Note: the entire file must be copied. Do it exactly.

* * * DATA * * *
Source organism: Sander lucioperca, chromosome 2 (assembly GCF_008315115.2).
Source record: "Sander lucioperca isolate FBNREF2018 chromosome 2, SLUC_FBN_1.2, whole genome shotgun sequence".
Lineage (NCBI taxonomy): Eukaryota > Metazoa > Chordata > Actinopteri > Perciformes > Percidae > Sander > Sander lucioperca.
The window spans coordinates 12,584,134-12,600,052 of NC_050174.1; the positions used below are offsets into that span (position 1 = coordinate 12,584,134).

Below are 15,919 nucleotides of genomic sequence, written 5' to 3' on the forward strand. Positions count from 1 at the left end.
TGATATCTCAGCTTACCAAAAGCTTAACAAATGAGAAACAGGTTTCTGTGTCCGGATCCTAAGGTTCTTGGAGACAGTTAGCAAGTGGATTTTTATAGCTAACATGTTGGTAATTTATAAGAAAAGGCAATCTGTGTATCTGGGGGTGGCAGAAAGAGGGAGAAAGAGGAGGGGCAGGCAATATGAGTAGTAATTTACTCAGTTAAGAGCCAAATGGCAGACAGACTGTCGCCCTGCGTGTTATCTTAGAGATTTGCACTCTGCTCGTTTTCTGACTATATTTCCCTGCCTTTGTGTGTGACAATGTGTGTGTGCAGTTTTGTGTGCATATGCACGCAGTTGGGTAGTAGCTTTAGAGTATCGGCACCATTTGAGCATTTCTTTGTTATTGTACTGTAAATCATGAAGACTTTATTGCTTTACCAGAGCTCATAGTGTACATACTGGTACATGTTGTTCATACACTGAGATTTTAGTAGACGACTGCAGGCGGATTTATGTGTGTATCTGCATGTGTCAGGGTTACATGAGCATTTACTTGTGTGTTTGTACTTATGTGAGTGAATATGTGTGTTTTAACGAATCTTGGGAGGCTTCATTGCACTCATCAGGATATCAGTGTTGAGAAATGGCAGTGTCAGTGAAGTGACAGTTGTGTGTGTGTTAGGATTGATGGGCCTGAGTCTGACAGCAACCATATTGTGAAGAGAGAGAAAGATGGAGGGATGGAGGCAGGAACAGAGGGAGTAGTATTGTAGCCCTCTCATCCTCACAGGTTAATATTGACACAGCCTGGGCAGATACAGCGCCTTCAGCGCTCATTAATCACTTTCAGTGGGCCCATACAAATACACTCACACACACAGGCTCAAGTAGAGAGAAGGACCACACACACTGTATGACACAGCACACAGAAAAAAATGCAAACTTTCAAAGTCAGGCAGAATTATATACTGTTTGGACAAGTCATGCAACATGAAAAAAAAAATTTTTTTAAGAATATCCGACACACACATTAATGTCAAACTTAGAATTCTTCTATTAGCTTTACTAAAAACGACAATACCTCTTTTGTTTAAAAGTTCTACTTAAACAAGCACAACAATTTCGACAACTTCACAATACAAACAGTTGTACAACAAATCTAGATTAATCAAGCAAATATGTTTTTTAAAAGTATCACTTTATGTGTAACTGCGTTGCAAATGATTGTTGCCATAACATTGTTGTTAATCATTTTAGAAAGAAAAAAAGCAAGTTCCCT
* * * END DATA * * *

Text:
Source organism: Sander lucioperca, chromosome 2 (assembly GCF_008315115.2).
Source record: "Sander lucioperca isolate FBNREF2018 chromosome 2, SLUC_FBN_1.2, whole genome shotgun sequence".
Lineage (NCBI taxonomy): Eukaryota > Metazoa > Chordata > Actinopteri > Perciformes > Percidae > Sander > Sander lucioperca.
The window spans coordinates 12,584,134-12,600,052 of NC_050174.1; the positions used below are offsets into that span (position 1 = coordinate 12,584,134).

Below are 15,919 nucleotides of genomic sequence, written 5' to 3' on the forward strand. Positions count from 1 at the left end.
TGATATCTCAGCTTACCAAAAGCTTAACAAATGAGAAACAGGTTTCTGTGTCCGGATCCTAAGGTTCTTGGAGACAGTTAGCAAGTGGATTTTTATAGCTAACATGTTGGTAATTTATAAGAAAAGGCAATCTGTGTATCTGGGGGTGGCAGAAAGAGGGAGAAAGAGGAGGGGCAGGCAATATGAGTAGTAATTTACTCAGTTAAGAGCCAAATGGCAGACAGACTGTCGCCCTGCGTGTTATCTTAGAGATTTGCACTCTGCTCGTTTTCTGACTATATTTCCCTGCCTTTGTGTGTGACAATGTGTGTGTGCAGTTTTGTGTGCATATGCACGCAGTTGGGTAGTAGCTTTAGAGTATCGGCACCATTTGAGCATTTCTTTGTTATTGTACTGTAAATCATGAAGACTTTATTGCTTTACCAGAGCTCATAGTGTACATACTGGTACATGTTGTTCATACACTGAGATTTTAGTAGACGACTGCAGGCGGATTTATGTGTGTATCTGCATGTGTCAGGGTTACATGAGCATTTACTTGTGTGTTTGTACTTATGTGAGTGAATATGTGTGTTTTAACGAATCTTGGGAGGCTTCATTGCACTCATCAGGATATCAGTGTTGAGAAATGGCAGTGTCAGTGAAGTGACAGTTGTGTGTGTGTTAGGATTGATGGGCCTGAGTCTGACAGCAACCATATTGTGAAGAGAGAGAAAGATGGAGGGATGGAGGCAGGAACAGAGGGAGTAGTATTGTAGCCCTCTCATCCTCACAGGTTAATATTGACACAGCCTGGGCAGATACAGCGCCTTCAGCGCTCATTAATCACTTTCAGTGGGCCCATACAAATACACTCACACACACAGGCTCAAGTAGAGAGAAGGACCACACACACTGTATGACACAGCACACAGAAAAAAATGCAAACTTTCAAAGTCAGGCAGAATTATATACTGTTTGGACAAGTCATGCAACATGAAAAAAAAAATTTTTTTAAGAATATCCGACACACACATTAATGTCAAACTTAGAATTCTTCTATTAGCTTTACTAAAAACGACAATACCTCTTTTGTTTAAAAGTTCTACTTAAACAAGCACAACAATTTCGACAACTTCACAATACAAACAGTTGTACAACAAATCTAGATTAATCAAGCAAATATGTTTTTTAAAAGTATCACTTTATGTGTAACTGCGTTGCAAATGATTGTTGCCATAACATTGTTGTTAATCATTTTAGAAAGAAAAAAAGCAAGTTCCCT